Why Brand Tribalism has been replaced by Brand Believers.
The theory of brand tribalism has been around for sometime since its perceived inception circa 2006. However, as far back as 1960 the public intellectual Marshall McLuhan stated; “The ‘simultaneous sharing of experiences as in a village or tribe’ through telegraph, newspaper, radio, telephone and TV, ‘creates a village or tribal outlook and puts a premium on togetherness’ and ‘mediocrity as a means of achieving togetherness”.
But what is brand tribalism and why is it so important?
Well, it is defined as a community of individuals who are united by an emotional attachment to a product or brand. A brand tribe consists of “formal or informal groups of consumers whom share the same awareness, passion and loyalty for a brand or portfolio of brands” (Gallagher, 2013).
The reason brand tribalism has become so significant is that with the dominance of social media within marketing over the past decade, agencies and brands alike have seen this as the best way, if not the only way, to generate loyalty and in turn, sales.
However what we’re now experiencing is a rising fragmentation of these groups as individuals are able to find increasingly localised and specific content to fuel their passions. This fragmentation is being compounded with the disintegration of consumption patterns.
“A recent study from the Connected Home UX (CHX) group at Strategy Analytics has explored consumer usage of multiple devices when watching TV. The increased size and enhanced quality of screens of smartphones and tablets over the years have encouraged more activity and usage of multiple devices when watching TV. At present, most second device use is unrelated to the content being shown on the TV at that time, as consumers like to be active, rather than passively consuming TV for long periods.”*
What we’re seeing now is not simply an increasing rise in ever-smaller distinct groups, but they are also becoming harder to reach through any one particular channel.
This means that increasingly there are going to be two types of successful marketers. Those that have the budgets and resource to create and deliver content across an increasingly broad breadth of channels and platforms, and those that decide to turn marketing on its head and empower their ‘fans’ to market the brand for them. This new wave of fans we call BRAND BELIVERS.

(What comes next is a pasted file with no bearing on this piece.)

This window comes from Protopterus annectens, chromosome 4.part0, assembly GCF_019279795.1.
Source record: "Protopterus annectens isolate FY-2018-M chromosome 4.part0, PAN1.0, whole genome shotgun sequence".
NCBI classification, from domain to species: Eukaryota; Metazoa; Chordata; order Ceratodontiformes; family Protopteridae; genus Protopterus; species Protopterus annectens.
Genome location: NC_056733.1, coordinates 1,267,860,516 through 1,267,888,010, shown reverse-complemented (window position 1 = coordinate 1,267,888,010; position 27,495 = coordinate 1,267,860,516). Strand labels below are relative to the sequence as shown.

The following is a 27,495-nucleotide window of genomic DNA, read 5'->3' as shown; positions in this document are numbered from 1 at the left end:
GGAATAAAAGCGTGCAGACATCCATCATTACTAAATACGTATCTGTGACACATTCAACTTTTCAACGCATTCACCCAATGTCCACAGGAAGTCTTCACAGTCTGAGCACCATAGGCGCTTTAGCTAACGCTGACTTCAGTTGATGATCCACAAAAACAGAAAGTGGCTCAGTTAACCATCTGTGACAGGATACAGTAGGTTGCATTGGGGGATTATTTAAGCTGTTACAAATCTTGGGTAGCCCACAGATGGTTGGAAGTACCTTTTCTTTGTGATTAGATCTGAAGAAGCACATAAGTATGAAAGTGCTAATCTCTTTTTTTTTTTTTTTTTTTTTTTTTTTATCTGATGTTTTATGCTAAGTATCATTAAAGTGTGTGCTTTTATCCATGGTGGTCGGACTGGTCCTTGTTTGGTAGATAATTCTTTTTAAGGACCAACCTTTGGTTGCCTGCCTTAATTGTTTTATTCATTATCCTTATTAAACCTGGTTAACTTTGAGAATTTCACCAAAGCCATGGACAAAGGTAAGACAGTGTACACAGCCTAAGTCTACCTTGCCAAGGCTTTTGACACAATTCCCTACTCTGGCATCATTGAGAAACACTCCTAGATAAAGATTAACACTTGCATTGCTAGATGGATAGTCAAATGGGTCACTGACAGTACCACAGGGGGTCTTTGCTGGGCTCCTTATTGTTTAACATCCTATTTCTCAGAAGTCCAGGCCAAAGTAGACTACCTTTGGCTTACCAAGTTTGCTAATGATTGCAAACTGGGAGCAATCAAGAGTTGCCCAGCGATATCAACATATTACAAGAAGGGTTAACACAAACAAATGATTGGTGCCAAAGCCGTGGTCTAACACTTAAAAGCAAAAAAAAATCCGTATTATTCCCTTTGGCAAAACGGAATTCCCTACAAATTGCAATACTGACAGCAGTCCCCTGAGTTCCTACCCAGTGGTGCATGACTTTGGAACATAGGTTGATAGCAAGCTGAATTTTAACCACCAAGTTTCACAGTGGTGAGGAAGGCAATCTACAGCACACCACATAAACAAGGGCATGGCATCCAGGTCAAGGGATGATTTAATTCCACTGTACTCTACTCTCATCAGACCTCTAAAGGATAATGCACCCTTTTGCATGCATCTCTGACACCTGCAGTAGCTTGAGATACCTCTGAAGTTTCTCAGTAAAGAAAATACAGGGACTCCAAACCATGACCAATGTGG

To believe you must have confidence in the truth or reliability of a brand. This conviction is not based on blind-faith; rather it is grounded on credible information. Brand believers inherently want to share their newfound convictions with like-minded people. It is this organic, informed sharing which makes Brand Believers so influential. They then share and inform their own micro-groups creating new Brand Believers as they do so, who then in turn, share with their friends.
Where Brand Believers differ from Brand Advocates, is that a Brand Advocate simply shares their brand experience, whereas a Believer has real knowledge. They understand a brand completely and know why products are right for them.
It is conveying this depth of information that many brands struggle with as they’re still at the stage of conveying messages they feel are most pertinent, as opposed to being more open. While they may talk of two-way conversations, these are still very much under the control of the brand. However, through open and honest sharing of information, a brand can empower their audience and can give them the knowledge they need to take the message forward.
For those brands that dare to be ahead of the curve and embrace the strategy of creating brand believers, not only can they manage their budgets more effectively, they can reach those individuals who are going to drive growth in their sales. Now, that’s something to believe in.